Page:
I said on Tuesday at the Southern Baptist Convention’s annual meeting that I was in a place of introspection. From a bird’s-eye view, we believed we were caring well for the family. From the moment the incident was reported, there was care from one of our central elders at their home campus of Southlake. There was ongoing communication with one of our lead pastors, as well as staff and many members of the Southlake Campus involved with the Braggs. There were multiple elders and staff members involved, as well as many families who believed they were trying to come alongside the Bragg family.
This week, we have sought out and listened to outside voices who have been helpful clarifying ways we could have done better, the truth is, and they have acknowledged that there are certain challenges in caring well for people in complex situations, but they’ve given us some points to consider. First, looking back, it would have been helpful if there was a single point person rather than the multiple front we were operating in. This multiple-front approach appears to have caused some gaps in the Braggs’ care.
Looking back, it would also have served them well if there was a documented plan of care we both agreed upon at the beginning that would have been adequate to set expectations on both sides. Those would both have been moves that… We can already see we need to do that better. We need to think more clearly about these things. We’re grateful for the outside feedback we’ve been given as we’ve sought to understand. I am, personally, and we are as a church in a place of ongoing listening. As I said, we want to continue to grow as a church.
If you knew the Braggs, if you’ve been around this situation and you saw areas that we fell short, areas where you think we can grow, spaces we can step into to be better at caring for hurting people, we are all ears to listen. You can email [email protected]. We want to excel at this. Not be good at this…to excel at this. We can’t do that on our own. We’ll need other eyes. We are praying for an opportunity to meet with the family and listen to them, and we are grieved that they felt unheard and unhelped. Again, we are hopeful that the past and present pain will give way to healing for all who are involved.
Now, two things I want to talk about here as we round up this statement and move to Psalm 23. For me, personally, there have been these two really heavy points. The first is the Bragg family. They are a hurting family who have experienced our worst nightmare. They are our family. They are of us. Our enemies aren’t the New York Times, not this reporter, not the Bragg family. We have an Enemy, according to the Bible, and it’s not flesh and blood. So I am hurting deeply for the Bragg family. What a heartbreaking mess.
The other point where I can just feel myself wanting to fling myself on the mercy of Jesus is so many of you here are survivors in your own right. You have come from some of the most horrific backgrounds. You’ve experienced some of the most horrific pains, and this can be re-traumatizing. To have all of this brought up again can start a descent back into darkness.
As I’ve thought and as I’ve prayed, I’ve just so longed for that not to happen for you. So I wanted to lay out some general care if you’re in this space. First, if this is you and this whole thing has started a downward spiral, when you’re ready, when you’re able, I want to encourage you to reach out to a safe friend or family member. Second, when you’re ready, begin attending counseling with someone who specializes in abuse and in trauma.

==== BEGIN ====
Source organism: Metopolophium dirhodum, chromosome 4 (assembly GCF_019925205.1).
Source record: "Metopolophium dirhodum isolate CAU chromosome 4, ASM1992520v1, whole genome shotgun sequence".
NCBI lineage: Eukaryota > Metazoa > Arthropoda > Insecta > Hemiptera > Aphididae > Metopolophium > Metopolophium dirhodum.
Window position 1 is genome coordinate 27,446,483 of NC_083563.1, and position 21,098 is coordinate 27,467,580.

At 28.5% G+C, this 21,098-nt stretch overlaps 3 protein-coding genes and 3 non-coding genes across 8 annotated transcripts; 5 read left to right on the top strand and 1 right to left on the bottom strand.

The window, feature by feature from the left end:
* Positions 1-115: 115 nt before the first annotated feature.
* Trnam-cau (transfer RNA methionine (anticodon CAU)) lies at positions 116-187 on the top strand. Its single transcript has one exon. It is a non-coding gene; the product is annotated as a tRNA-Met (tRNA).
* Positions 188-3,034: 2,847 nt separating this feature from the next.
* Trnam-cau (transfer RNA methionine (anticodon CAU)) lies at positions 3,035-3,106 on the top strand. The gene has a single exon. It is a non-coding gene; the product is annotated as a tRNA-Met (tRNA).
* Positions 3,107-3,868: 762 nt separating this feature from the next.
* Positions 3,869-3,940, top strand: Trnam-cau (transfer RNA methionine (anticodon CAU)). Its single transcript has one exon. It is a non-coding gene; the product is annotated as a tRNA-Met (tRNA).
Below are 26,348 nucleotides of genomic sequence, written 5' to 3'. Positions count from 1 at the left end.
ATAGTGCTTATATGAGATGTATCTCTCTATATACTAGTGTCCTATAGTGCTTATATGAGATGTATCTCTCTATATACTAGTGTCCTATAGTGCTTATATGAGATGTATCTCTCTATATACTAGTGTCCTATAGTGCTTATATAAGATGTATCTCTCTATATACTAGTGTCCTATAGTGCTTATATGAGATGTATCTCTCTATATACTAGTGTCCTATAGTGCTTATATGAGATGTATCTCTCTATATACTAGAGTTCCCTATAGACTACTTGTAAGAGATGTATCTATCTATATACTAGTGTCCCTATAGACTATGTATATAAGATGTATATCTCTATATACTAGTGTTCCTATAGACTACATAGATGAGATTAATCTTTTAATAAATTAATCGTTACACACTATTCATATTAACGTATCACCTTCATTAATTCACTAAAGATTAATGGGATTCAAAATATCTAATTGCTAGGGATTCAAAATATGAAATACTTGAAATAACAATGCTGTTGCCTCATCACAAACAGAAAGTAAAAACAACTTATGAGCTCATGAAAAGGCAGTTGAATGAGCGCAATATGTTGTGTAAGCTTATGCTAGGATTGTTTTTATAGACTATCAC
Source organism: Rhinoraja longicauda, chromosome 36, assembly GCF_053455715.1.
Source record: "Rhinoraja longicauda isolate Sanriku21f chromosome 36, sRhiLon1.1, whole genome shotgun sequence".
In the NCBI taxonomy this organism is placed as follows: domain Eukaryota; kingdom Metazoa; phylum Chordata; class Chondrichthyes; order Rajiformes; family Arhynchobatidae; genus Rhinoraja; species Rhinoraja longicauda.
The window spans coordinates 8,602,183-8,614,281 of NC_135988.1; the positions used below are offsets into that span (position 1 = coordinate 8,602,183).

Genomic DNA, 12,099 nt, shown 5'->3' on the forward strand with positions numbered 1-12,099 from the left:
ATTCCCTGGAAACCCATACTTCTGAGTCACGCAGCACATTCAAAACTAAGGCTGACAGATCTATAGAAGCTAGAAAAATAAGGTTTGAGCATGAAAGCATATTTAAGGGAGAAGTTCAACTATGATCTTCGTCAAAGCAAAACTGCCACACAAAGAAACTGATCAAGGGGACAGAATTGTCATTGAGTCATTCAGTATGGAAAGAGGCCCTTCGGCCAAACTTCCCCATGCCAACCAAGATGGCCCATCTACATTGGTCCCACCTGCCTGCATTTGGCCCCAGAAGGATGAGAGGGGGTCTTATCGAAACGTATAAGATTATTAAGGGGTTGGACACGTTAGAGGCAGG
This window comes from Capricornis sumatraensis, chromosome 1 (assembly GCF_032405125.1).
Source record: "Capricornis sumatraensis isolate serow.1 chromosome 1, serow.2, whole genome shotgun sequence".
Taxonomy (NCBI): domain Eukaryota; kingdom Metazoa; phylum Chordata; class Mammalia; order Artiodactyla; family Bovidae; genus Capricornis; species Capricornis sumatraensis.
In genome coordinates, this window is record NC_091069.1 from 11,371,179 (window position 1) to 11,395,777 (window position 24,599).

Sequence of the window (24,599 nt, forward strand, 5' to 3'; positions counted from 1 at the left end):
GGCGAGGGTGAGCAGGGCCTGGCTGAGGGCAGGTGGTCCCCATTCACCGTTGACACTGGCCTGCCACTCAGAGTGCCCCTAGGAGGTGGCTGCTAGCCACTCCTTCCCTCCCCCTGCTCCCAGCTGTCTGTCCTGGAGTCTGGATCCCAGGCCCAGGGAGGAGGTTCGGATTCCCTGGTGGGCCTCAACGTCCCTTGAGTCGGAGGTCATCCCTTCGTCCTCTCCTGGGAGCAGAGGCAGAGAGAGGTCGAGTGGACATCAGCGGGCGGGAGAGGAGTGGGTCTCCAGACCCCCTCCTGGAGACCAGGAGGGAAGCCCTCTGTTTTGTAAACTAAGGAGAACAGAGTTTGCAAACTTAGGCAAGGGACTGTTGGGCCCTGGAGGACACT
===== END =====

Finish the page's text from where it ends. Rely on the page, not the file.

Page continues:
The third thing I would tell you is to attend a support group where you feel comfortable. If you need to see a psychiatrist for medication to support your recovery process in conjunction with these other spaces, then please do that. It is not wrong or sinful to take medicine for a crushed spirit. Christ will heal in time, and he has given us common grace in the space between.
Lastly, I would say if you don’t know where to go and don’t know what to do, please contact our care department at [email protected]. It wasn’t long ago we hired Summer Vinson. She has a background in trauma. She has been helping us over the last six months kind of get her feet underneath her so we can be better in these areas.
Let me reiterate three things, and then I want to pray for us. First, we have a family, one of us. They’ve been at Restores with us. They have been 11 years a member here, and they’re hurting badly. We want to be prayerful, we want to be mindful, we want to be generous, we want to be compassionate toward this family.
Secondly, we have a family of faith here at The Village Church that is hopeful of being a safe place for the wounded, for the broken, for the exhausted, and for the weary. From the elders through our membership, we deeply desire to see men and women healed here, be strengthened by his grace, and walk in holistic restoration.
Again, for many of you, I know this is re-traumatizing, so I want you to look at me. When you’re ready, fight against the slide back into darkness. Reach out to a safe person. Reach out to a friend. Loop in family members. If you need to take medicine for a season, take medicine. If you don’t know what to do, please reach out to [email protected]. We are an imperfect place, but our heart will be to love you. What a mess. Let me pray.
Father, I thank you for these brothers and sisters. I thank you for your grace and mercy. I thank you that you are at work. I don’t pretend to understand that work, but I know what the Enemy means for evil you’ll flip on its head. I just want to right now pray for the Bragg family. I just want to pray peace and healing on that family. I pray over that sweet girl. I pray over, I can only imagine, the anger, rage, sadness, and powerlessness you must feel as a mama or daddy. Supernaturally step into that space.
We pray for justice. You care about justice. I pray where there is guilt you bring that guilt to light and that that guilt be rightly punished by the laws of this land. I pray for us as a church. I pray that you show us where there are gaps. Show us where we might grow. Show us how we might become all the more the people you would have us be. I pray for my brothers and sisters in this room for whom this has tilled some soil in a way where grief and loss and anger are being churned to the surface. I just pray peace and grace for them, healing and hope for them, a reminder of your goodness and grace. It’s for your beautiful name I pray, amen.